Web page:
We play this set of songs for an hour, paying attention to low, mid, and high-frequency performance, and whether they provide a broad, rich soundstage. We also listen for any sign of distortion at low or high volumes. Afterward, we use the earbuds in our daily lives for a minimum of three hours a day over the course of a week, making sure to take in at least one TV show or movie. (This allows us to verify that the audio keeps in sync with the video we see.) Finally, we pay attention to incoming and outgoing call quality, to make sure that you won't get annoyed during a chat.


A set of earbuds or earphones may sound amazing, but no one will know it if they don’t fit well—a good seal keeps environmental noise out and your audio channeled into your ears, where it belongs. Because no two pairs of ears are identical, we note if a set of true wireless earbuds comes with different ear pieces.

We also pay attention to the tightness of a seal, as a snug fit provides passive noise cancellation (aka the hush that falls over your life when you jam a pair of earphones or earplugs into your skull). If you're in a noisy airport, tuning out your environment is a plus—but it's less than ideal if you're out running, for safety reasons. We take this into consideration when evaluating earbuds designed for working out.


They might fit and sound great, but if your new true wireless cans hurt your ears, you won’t wear them. We wear the earbuds for at least three hours a day for a week and note if a particular set becomes uncomfortable after a few hours of use.


True wireless headphones use Bluetooth to connect to each other and to your audio device. We pay attention to connectivity issues stemming from signal interruptions between the earbuds and their audio source, and also note if audio drops from the left or right side during playback.


At minimum, a good pair of true wireless earbuds should be able to accept calls as well as play and pause music. If a pair offers additional features beyond the basics, those functions should work well and be easy to use.


It almost goes without saying that if you pay a premium for earbuds, they should sound spectacular. If a pair of headphones sound great and don’t cost much? Even better!

All of our true wireless earbud reviews

Click on the links below to read the full reviews of all the products we tested. We'll continue to update this article as we put more true wireless earbuds and earphones through their paces, so keep checking for our latest opinions.

How to Position Images and Other Objects in Microsoft Word by Rob Woodgate

Wi-Fi vs. Bluetooth vs. USB tethering: Which is best for you? By Amanda Kooser,

You have your laptop open and ready. You need to answer some emails or complete a work assignment, but there’s no Wi-Fi in sight. This could end up being a frustrating situation, but there’s a simple workaround that can get you online in a jiffy.

All you need is a device, either Apple or Android, with a cellular connection. The connections are slightly different depending on the device you use.

The first thing you have to do is set up your personal hotspot. Apple and Android mobile devices can share their data connections just like a Wi-Fi hotspot. That means you can get your laptop online and enjoy working with a full keyboard rather than tapping with your thumbs. Your  personal hotspot feature can also comes in handy when you don’t want to use your computer on an unknown or unsecured Wi-Fi network.
On Apple:

  1. Go to Settings > Cellular.
  2. Tap Personal Hotspot, then tap the slider to turn it on.
On Android:
  1. Go to Settings.
  2. Tap Network & Internet > Hotspot & tethering.
  3. Tap Wi-Fi hotspot, then turn it on.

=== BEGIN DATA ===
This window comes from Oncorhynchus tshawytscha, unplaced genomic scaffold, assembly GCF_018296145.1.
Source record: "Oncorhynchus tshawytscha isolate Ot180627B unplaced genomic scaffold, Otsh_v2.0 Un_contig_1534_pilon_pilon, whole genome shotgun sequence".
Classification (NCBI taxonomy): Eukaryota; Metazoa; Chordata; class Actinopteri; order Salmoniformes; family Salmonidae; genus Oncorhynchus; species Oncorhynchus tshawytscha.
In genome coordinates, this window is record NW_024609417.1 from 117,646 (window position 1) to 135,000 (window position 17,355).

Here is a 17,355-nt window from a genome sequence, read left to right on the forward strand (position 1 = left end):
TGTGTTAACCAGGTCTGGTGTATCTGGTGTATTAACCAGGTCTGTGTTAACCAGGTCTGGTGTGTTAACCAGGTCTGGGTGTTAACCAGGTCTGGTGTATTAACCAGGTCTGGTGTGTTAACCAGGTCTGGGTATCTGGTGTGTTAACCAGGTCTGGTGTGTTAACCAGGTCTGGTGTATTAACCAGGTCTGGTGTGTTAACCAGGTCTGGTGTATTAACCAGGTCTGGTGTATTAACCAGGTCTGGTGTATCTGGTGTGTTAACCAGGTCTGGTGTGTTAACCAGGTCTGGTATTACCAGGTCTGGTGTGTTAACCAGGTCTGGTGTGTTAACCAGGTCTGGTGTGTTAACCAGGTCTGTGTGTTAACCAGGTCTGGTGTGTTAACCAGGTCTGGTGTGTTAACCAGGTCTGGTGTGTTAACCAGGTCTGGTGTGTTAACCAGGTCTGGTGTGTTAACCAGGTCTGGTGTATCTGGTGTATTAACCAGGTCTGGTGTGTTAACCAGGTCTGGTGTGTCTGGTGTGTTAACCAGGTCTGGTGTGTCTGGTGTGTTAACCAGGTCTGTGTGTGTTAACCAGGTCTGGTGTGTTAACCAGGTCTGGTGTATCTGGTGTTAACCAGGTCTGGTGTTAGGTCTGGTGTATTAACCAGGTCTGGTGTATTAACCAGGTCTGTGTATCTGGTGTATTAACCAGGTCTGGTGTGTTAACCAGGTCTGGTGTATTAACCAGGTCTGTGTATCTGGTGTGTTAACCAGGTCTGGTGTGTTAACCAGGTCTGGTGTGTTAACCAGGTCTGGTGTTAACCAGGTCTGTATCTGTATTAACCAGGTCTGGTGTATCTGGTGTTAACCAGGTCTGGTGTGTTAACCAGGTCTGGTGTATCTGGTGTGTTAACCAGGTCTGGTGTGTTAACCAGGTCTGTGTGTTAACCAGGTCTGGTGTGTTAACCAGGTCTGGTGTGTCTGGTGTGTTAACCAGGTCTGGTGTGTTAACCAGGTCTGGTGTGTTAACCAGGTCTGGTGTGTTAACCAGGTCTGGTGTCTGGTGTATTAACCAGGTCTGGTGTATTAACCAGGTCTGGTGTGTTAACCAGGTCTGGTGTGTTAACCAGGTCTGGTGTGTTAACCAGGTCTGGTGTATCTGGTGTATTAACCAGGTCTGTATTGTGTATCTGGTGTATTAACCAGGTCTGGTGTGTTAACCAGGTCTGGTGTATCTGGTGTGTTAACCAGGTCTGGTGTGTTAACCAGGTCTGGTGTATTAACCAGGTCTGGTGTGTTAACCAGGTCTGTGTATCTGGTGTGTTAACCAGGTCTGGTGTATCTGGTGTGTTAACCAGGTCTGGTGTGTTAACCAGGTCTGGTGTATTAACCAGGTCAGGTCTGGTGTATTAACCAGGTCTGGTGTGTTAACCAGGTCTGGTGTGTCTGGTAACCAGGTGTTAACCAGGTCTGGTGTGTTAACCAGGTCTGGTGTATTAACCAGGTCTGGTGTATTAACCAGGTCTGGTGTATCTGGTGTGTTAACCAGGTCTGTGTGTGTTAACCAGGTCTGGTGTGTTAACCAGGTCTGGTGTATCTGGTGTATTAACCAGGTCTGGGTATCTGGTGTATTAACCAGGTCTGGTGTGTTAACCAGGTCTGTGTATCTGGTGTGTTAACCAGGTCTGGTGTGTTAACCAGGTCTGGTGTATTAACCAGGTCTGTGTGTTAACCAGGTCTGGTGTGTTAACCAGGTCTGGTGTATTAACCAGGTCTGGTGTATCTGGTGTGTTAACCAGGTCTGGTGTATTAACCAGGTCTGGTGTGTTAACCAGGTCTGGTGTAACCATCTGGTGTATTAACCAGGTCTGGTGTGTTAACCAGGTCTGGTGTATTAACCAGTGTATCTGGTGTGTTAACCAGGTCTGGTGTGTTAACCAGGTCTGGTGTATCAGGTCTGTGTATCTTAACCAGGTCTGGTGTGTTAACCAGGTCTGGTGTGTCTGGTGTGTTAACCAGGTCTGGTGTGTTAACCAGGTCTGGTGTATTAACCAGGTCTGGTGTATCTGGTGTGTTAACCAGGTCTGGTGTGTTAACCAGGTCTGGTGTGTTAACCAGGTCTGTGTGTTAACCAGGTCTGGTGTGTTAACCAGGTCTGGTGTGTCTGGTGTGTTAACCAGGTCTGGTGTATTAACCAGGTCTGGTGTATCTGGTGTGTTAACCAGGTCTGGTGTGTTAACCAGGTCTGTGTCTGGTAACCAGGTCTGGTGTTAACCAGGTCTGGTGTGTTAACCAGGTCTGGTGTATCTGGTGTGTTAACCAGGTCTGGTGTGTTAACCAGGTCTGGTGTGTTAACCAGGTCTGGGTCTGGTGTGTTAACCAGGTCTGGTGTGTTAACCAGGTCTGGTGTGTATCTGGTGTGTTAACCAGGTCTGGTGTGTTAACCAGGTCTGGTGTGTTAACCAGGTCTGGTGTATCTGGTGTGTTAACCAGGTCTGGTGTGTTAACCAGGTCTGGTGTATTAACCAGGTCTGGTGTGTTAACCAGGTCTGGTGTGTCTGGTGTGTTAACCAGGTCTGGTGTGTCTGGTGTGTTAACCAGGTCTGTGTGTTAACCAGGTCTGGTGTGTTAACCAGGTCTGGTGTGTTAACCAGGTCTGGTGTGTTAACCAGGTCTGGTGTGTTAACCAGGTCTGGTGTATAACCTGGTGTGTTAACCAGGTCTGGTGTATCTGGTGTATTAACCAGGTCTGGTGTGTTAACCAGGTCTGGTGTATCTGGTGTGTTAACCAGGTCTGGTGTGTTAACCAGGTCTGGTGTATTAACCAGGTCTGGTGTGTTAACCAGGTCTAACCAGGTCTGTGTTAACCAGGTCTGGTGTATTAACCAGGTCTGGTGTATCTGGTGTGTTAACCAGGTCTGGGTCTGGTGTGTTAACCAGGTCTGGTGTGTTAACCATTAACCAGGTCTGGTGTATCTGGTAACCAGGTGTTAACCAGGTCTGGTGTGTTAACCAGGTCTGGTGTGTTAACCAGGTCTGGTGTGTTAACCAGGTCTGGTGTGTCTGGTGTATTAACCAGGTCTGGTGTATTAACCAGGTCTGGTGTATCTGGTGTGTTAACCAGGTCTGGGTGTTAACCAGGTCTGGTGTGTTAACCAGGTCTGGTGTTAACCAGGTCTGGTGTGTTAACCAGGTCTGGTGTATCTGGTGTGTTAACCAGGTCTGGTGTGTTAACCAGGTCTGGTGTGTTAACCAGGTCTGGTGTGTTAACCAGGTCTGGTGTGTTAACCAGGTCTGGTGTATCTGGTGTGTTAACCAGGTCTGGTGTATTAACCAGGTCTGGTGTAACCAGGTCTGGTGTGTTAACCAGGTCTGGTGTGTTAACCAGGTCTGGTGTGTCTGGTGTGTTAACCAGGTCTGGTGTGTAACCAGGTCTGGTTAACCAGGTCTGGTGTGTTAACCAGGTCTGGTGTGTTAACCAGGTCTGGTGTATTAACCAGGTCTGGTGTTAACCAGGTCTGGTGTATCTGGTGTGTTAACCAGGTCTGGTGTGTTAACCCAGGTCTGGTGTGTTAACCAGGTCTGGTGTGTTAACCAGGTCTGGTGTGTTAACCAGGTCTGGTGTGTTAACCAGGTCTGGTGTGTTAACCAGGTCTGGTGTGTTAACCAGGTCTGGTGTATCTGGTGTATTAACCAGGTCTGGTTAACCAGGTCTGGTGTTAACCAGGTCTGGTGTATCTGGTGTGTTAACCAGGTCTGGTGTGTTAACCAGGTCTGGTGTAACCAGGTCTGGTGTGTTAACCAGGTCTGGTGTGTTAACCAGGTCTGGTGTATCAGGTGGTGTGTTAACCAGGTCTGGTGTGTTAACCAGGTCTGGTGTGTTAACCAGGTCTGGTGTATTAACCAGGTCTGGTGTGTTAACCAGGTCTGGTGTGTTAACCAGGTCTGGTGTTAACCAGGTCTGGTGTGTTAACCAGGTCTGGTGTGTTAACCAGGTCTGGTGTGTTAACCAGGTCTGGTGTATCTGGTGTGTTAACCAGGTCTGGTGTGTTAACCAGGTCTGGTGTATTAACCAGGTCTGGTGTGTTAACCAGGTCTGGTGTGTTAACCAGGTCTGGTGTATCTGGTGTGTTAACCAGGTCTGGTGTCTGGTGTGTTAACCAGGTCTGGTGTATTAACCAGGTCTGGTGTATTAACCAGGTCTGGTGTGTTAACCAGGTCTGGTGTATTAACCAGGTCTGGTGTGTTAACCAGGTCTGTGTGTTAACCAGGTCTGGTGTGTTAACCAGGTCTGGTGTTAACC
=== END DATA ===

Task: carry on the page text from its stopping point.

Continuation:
There are three different ways you can hook your computer up to your internet connection, a process known as “tethering.” Let’s take a look at all three possibilities: Wi-Fi, Bluetooth, or USB, and how to choose which method to use.


For most people, Wi-Fi tethering is the easy way to go. It’s simple and offers a fast connection.
In Apple:
  1. Verify the name of your phone or tablet and your Wi-Fi password. Go ahead and leave this screen open while you’re connecting your computer.
  2. On your laptop, open your Wi-Fi settings and look for your iPhone’s name on the list of available networks. Select it.
  3. Enter your hotspot password.
As far as your computer is concerned, this works just like a normal Wi-Fi hotspot.
In Android:
  1. Go to Settings on your other device.
  2. Open the device's list of Wi-Fi options.
  3. Pick the phone's hotspot name, enter the password and then click Connect.
Keep in mind that your laptop will eat into your mobile data plan, so be mindful of how much data you have to spare.
Here’s how to get free Wi-Fi almost anywhere.


While Wi-Fi tethering works very well and should be your first choice, you might consider Bluetooth instead if you’re concerned about battery drain. The trade-off is that you may experience a slower connection, so keep this option in reserve for those times when your battery is running down and there’s no outlet available.
In Apple:
  1. Go to Settings > Bluetooth and stay on the screen to make sure your iPhone or iPad is discoverable.
  2. Go to your computer and follow the directions to set up a Bluetooth network connection. It should be ready to go then.
Personal Hotspot supports Bluetooth connections with Mac, PC and other third-party devices. To connect another iOS device, use Wi-Fi.
In Android:
  1. Pair your phone with the other device.
  2. Set up the device to connect by Bluetooth with the instructions that came with it.
  3. Open Settings, then tap Network & internet, and then Hotspot & tethering.
  4. Tap Bluetooth tethering, and you're set.


In Apple:
  1. Plug your iPhone or iPad USB cable directly into your computer. You will need to have the most recent version of iTunes installed on your laptop.
  2. If you see an alert that says "Trust This Computer?," tap Trust. You're good to go.
In Android: 
  1. Connect your phone to the other device with a USB cable. A notification that says "Connected as a ... " will pop up at the top.
  2. Open your device's Settings.
  3. Tap Network & internet, then Hotspot & tethering.
  4. Turn on USB tethering.
While simply hooking up a cable can be convenient, there can also be a speed trade-off with using USB tethering. You may prefer to stick with a Wi-Fi connection unless you’re having a technical issue that prevents you from using Wi-Fi.

Some carriers will throttle mobile hotspot data after a certain amount of usage. Check your contract or talk to your carrier if you’re unsure of what your plan allows. With occasional light use, you probably won’t have to worry, but you may run into issues if you’re using it to stream lots of high-quality video, or for other data-intensive purposes.

Think of tethering as your internet pinch hitter. It’s there when you need to call on it, but it might not make sense as an everyday way to get your computer online.